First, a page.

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Preseason NIT field makes non-conference scheduling harder for Syracuse

Maybe it’s just me, but this seems like a waste of time.

NCAA Basketball: Syracuse at Georgetown Art Pittman-USA TODAY Sports

It’s been awhile since I’ve been able to engage in a good scheduling rant. And though this one’s about the Syracuse Orange men’s basketball team and not the football team, it’ll still do the job.

On Wednesday, Jon Rothstein reported that the final 2019 Preseason NIT team will be the Penn State Nittany Lions. As you may recall, Syracuse is already a participant in that event, along with the Oklahoma State Cowboys and Ole Miss Rebels. While we’re still in the middle of THIS season, that doesn’t mean much... except for the fact that it makes the 2019-20 schedule tougher to adequately complete.

We talked about this topic during the last Georgetown game, too. With a 20-game ACC schedule coming, that’s one fewer home game, for one. But it also picks off two non-conference slots. Add Cornell and Colgate each year for 22 games covered, and the ACC/Big Ten Challenge for 23. Assuming you add Georgetown again next year, there’s 24.

The two Preseason NIT games we’ll get next year makes for 26. Many early-season tournaments include a couple neutral-site games, so make it 28 most years.

You see the problem by now, hopefully.

NCAA Basketball: Buffalo at Syracuse Rich Barnes-USA TODAY Sports

That’s three games left to schedule some combination of Buffalo or St. Bonaventure and/or a couple bodybags. After most early-season tournaments, that’s fine. After this one — an event with Syracuse as the only “marquee” name — that’s a bit more problematic. Even with a great Big Ten opponent scheduled (no guarantee there), a lack of an SOS-boosting name in the Preseason NIT likely means the Orange are searching for another bigger name to help. Typically when we enter into one of these events, at least one other team brings some sort of cache to the table.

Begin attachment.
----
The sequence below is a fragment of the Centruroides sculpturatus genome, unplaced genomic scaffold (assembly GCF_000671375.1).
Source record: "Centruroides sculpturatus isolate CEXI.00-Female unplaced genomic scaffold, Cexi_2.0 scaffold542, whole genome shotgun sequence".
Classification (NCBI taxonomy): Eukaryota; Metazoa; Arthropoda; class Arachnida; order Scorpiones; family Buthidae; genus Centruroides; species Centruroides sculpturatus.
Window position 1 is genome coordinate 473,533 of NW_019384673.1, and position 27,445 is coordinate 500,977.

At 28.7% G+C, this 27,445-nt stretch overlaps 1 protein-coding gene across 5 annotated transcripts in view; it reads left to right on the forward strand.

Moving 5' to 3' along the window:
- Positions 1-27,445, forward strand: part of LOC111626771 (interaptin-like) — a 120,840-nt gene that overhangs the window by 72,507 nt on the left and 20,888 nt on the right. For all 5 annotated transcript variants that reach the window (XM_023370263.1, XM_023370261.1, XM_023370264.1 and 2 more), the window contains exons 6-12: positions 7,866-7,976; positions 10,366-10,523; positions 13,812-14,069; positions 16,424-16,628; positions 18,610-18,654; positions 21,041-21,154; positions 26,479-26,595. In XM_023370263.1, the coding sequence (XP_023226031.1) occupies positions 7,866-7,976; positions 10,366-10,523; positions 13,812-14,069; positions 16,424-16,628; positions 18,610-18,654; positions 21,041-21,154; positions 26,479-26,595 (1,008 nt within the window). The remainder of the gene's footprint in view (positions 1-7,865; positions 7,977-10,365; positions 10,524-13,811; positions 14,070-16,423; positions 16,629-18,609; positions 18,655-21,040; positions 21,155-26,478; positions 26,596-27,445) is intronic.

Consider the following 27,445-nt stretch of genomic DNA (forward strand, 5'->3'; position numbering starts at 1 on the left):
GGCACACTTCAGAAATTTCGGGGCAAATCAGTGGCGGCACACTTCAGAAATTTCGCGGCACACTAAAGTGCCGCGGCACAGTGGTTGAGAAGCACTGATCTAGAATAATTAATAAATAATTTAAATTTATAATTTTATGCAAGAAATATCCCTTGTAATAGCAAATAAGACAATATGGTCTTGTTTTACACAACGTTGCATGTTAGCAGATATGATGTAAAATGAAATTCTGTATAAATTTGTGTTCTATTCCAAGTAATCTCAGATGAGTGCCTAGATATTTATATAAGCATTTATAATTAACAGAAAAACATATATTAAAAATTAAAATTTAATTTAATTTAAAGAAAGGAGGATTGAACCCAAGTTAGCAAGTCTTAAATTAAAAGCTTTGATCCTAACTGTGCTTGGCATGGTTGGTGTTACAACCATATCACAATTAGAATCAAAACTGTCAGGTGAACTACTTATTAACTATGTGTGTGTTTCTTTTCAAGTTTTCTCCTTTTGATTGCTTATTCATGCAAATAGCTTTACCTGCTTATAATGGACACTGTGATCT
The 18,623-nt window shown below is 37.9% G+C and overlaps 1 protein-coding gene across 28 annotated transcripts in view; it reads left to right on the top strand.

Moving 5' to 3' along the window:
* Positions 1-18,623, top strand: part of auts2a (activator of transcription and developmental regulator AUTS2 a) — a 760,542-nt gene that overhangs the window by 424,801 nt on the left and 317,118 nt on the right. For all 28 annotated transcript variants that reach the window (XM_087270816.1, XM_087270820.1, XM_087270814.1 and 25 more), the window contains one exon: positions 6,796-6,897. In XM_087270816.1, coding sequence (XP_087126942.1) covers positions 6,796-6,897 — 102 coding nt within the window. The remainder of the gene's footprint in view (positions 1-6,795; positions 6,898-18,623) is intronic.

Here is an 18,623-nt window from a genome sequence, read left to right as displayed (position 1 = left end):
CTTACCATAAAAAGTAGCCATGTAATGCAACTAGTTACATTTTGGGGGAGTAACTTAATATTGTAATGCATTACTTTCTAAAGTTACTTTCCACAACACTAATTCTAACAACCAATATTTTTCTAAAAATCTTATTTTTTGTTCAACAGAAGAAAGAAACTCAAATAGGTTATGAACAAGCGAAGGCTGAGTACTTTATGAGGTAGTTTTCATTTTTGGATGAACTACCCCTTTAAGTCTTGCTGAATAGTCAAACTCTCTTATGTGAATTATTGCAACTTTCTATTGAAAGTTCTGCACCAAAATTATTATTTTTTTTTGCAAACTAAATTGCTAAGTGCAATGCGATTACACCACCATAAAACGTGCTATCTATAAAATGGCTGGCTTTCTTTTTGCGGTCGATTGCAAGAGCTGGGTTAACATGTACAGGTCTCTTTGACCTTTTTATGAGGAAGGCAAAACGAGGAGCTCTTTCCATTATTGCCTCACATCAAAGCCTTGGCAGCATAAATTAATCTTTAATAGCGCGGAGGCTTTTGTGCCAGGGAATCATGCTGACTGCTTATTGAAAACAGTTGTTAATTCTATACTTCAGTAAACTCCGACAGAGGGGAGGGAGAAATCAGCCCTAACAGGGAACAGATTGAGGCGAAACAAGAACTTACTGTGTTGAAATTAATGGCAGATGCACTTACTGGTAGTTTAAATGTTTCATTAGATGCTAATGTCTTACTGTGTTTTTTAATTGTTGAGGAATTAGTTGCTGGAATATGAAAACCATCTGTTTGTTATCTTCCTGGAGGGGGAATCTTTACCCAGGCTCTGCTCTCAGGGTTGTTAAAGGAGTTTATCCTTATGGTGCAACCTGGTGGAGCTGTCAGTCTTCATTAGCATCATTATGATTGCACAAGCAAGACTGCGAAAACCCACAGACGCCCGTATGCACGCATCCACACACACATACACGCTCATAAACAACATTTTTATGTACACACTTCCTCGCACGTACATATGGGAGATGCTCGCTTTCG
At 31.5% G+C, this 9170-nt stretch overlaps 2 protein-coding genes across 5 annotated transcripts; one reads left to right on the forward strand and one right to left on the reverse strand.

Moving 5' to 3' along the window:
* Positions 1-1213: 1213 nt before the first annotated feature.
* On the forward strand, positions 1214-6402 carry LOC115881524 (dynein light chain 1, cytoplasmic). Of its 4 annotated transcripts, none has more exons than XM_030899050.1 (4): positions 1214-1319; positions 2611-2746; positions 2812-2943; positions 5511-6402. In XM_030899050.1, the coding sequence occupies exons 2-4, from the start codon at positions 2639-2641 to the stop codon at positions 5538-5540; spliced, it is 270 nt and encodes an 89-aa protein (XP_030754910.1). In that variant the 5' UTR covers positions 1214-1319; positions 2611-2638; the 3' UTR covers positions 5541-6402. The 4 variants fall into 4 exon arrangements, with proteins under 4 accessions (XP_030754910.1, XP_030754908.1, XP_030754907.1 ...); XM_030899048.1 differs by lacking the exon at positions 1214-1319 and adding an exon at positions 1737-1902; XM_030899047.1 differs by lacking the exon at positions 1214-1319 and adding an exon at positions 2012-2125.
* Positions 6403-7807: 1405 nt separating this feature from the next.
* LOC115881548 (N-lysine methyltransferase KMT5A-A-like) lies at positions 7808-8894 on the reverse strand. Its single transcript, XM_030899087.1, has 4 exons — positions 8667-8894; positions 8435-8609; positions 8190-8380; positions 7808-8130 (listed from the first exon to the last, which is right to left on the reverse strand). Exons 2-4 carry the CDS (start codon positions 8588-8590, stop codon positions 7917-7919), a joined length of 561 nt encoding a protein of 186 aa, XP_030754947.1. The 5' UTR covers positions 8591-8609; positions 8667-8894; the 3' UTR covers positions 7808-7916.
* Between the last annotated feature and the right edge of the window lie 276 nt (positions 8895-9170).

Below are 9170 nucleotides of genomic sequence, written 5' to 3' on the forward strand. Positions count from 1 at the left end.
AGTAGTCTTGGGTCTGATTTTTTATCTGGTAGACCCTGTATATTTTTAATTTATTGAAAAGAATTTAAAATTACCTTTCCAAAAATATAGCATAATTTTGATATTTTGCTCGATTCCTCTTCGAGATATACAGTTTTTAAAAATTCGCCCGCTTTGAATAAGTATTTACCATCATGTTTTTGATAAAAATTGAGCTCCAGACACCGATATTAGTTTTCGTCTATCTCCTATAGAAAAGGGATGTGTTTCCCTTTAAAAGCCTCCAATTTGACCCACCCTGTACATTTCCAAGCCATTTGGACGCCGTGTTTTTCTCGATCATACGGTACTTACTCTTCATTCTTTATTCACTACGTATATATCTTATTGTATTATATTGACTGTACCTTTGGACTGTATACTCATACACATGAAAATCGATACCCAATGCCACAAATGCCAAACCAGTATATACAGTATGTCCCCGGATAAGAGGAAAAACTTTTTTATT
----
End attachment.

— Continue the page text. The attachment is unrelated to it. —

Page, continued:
Now admittedly, this could also be concern over nothing. The 20-game ACC schedule means at least one more “quality” opponent on the slate, which could potentially balance things out given the caliber of opponent those teams are probably replacing (lesser low-majors) for SU. Lacking a top-25ish team in non-conference play could be balanced out by the ACC schedule pretty well most years.

Still, non-conference SOS does factor in for NCAA Tournament selection. It did for us last year. And it could again in the future. Two non-conference games against teams like OK State or Ole Miss (yes, acknowledging the Rebels being a tourney-caliber team this year) or a typically putrid Penn State doesn’t help that at all. It may actually hurt, if not for being at the neutral site of Brooklyn’s Barclays Center.

[before you start yelling about Syracuse’s 105-game basketball history with Penn State, it doesn’t matter and hasn’t since Jim Boeheim took over the program, hence why we haven’t played since 1982]

NCAA Basketball: Syracuse at Duke Rob Kinnan-USA TODAY Sports

This also gets into the math of how Syracuse is able to balance the books in the ACC, where it’s a plane ride away from most other schools, so they’re spending more money on travel right off the bat.

In previous years, the team could bank on between 18 and 19 home games: Nine in the ACC and usually between nine and 10 non-conference. With the ACC expanding to 20 games, subtract one home game in league play right off the bat. The potential need to add another quality opponent given the Preseason NIT field could subtract another game from the Dome’s gate receipts, too. That money helps pay for a lot... like the grueling conference travel schedule.

I fully trust Kip Wellman knows exactly what he’s doing, and will figure out a schedule that both makes financial sense for Syracuse and also helps get them into the March Madness field. He already But had has his work cut out for him in 2019-20. Now, there are some additional hoops to jump through to make sure the Orange have the required non-conference resume.